The lefty's repertoire has allowed him to reliably limit hard contact, keeping his average exit velocity against below 90 miles per hour in six of his seven professional seasons.

This mix along with postseason experience makes him a good bet to succeed into his 30s, but a price tag of likely at least $150 million has kept suitors away.

While they've sat on the periphery of the free agent market for much of the season, look for this to be Boston's big splash. Struggling to keep pace with their AL East counterparts, acquiring Montgomery would shore up their rotation and keep them a bit more competitive with the Rays, Yankees, Orioles and Blue Jays.

Blake Snell - New York Yankees, 6 years, $150 million

A reigning Cy Young Award-winner who took home the award for the second time entering free agency would seem to be a guarantee for a massive deal without much delay, but that has been far from the case for fellow 31-year-old lefty Blake Snell.

Snell enters free agency after having by most metrics the second-best season of his career, posting an MLB-best 2.25 ERA and 182 ERA+ en route to his second Cy Young Award, now having won the prestigious honor in both leagues.

Beyond the eye-popping numbers are fairly obvious concerns regarding Snell, whether that be his performance between his Cy Young campaigns in 2018 and 2023 or his tendency to walk a lot of batters and not pitch as long in games as traditional aces do.

Snell posted an ERA above 4 in both 2019 and 2021, and was above league-average in the pandemic-shortened 2020 season and 2022.

Despite Snell's accolades, the left-hander has yet to pitch in more than 180.2 innings in a season, and with an MLB-leading 99 walks in 2023, teams have pumped the breaks on offering him show-stopping money.

With that being said, the Yankees do seem to be a team that will eventually open the checkbook for Snell.

Battling in perhaps baseball's most competitive division after already making a blockbuster move to acquire Juan Soto, the Bronx Bombers may feel like adding another Cy Young Award-winner to their rotation (which would give the Yanks both of last year's winners) could be the knockout punch needed to emerge as the team to beat in the division.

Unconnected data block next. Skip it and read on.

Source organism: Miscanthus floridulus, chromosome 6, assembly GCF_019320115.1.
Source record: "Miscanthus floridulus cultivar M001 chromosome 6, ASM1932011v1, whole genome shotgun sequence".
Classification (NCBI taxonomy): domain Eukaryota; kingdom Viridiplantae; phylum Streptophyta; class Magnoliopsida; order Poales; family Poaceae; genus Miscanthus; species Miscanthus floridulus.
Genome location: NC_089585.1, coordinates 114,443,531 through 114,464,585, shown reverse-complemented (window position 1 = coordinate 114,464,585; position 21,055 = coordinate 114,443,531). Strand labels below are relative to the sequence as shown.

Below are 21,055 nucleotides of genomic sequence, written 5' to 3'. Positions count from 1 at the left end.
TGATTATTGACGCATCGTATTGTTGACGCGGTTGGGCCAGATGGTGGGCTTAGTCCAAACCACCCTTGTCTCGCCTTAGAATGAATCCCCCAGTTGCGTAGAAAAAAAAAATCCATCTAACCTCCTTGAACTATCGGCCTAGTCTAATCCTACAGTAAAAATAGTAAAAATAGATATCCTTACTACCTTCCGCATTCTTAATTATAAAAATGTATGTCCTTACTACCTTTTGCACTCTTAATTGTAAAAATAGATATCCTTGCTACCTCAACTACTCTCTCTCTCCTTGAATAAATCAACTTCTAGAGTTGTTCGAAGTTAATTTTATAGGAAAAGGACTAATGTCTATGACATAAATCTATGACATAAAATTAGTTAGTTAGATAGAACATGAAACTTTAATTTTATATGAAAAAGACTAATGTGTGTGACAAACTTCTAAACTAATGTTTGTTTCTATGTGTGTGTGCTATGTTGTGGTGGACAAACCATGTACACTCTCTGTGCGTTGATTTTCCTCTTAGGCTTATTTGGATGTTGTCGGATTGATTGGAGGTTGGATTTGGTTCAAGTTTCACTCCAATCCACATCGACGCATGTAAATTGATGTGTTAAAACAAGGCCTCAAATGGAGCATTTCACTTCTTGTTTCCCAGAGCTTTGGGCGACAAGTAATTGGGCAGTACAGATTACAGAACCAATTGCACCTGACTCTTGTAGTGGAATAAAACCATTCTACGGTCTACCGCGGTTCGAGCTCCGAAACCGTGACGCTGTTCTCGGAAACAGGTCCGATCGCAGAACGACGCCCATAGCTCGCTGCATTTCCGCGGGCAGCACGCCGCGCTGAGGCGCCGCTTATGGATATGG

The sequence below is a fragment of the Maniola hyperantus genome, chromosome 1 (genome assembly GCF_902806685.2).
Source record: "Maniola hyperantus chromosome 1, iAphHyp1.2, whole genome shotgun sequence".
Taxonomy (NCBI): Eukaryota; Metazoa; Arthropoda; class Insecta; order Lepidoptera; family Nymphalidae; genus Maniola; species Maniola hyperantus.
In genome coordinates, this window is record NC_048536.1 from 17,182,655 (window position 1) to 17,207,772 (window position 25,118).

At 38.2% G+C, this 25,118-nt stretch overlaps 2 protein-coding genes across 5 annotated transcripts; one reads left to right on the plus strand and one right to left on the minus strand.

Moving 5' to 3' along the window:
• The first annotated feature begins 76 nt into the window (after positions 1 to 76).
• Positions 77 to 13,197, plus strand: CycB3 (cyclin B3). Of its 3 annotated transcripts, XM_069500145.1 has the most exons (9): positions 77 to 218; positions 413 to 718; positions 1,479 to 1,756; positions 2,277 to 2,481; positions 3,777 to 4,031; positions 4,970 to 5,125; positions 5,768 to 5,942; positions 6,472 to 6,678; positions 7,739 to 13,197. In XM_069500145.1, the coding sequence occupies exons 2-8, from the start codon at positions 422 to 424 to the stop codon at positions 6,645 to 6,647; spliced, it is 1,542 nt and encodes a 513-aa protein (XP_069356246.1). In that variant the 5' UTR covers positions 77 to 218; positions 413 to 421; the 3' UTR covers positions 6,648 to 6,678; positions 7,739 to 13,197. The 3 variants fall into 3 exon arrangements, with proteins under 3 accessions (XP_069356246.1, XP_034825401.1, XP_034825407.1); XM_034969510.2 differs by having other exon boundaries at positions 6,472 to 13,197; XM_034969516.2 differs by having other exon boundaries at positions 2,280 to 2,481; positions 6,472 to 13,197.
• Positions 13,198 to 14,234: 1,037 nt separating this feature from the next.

Matt Chapman - San Francisco Giants, 5 years, $110 million

Perhaps the player of the four top free agents with the most difficult market to read, Chapman checks a lot of the boxes for teams looking to improve both the middle of the lineup and their defense.

With four Gold Gloves, there's no secret that Chapman, 31 in April, has long been one of the game's premier defenders, regardless of position. Even at his age, he remains a defensive upgrade for nearly every team in the league at the position.

The bat is where more questions arise for Chapman, particularly after a bizarre 2023 season with the Toronto Blue Jays.

Chapmans' final slash line of .240/.330/.424 earned him a slightly above average 108 OPS+ to go along with 39 doubles and 17 home runs, though his season's numbers was not created equally.

Breaking out of the gate, Chapman was one of the league's best hitters through a month of play, slashing .384/.465/.687, amounting to a ridiculous 1.152 OPS.

April would do much of the heavy lifting for Chapman's season numbers, as the third baseman hit .202 or lower in four of the other five months in the season. This cold spell was interrupted by a brief hot stretch in July, where Chapman had 12 extra-base hits and posted a .908 OPS.

These concerns persist to potential suitors this offseason, with Chapman's power primarily going towards center field being another drawback of teams considering him.

While the Cubs do represent a nice short-term fit for Chapman, the emergence of Matt Shaw in the team's farm system likely makes the North Siders hesitant on offering Chapman a long-term deal.

With many other big-market teams having things figured out at third base, the San Francisco Giants perhaps represent the most clear fit for Chapman. While the Giants currently have J.D. Davis slated in at the hot corner, Davis' ability to also slot in as a first baseman or even corner outfielder gives San Francisco an element of flexibility.

It's hard to see the demand from Boras dropping below nine figures on any of these free agents, with an average annual value of $22 million being the lowest I see baseball's most notorious agent going this offseason.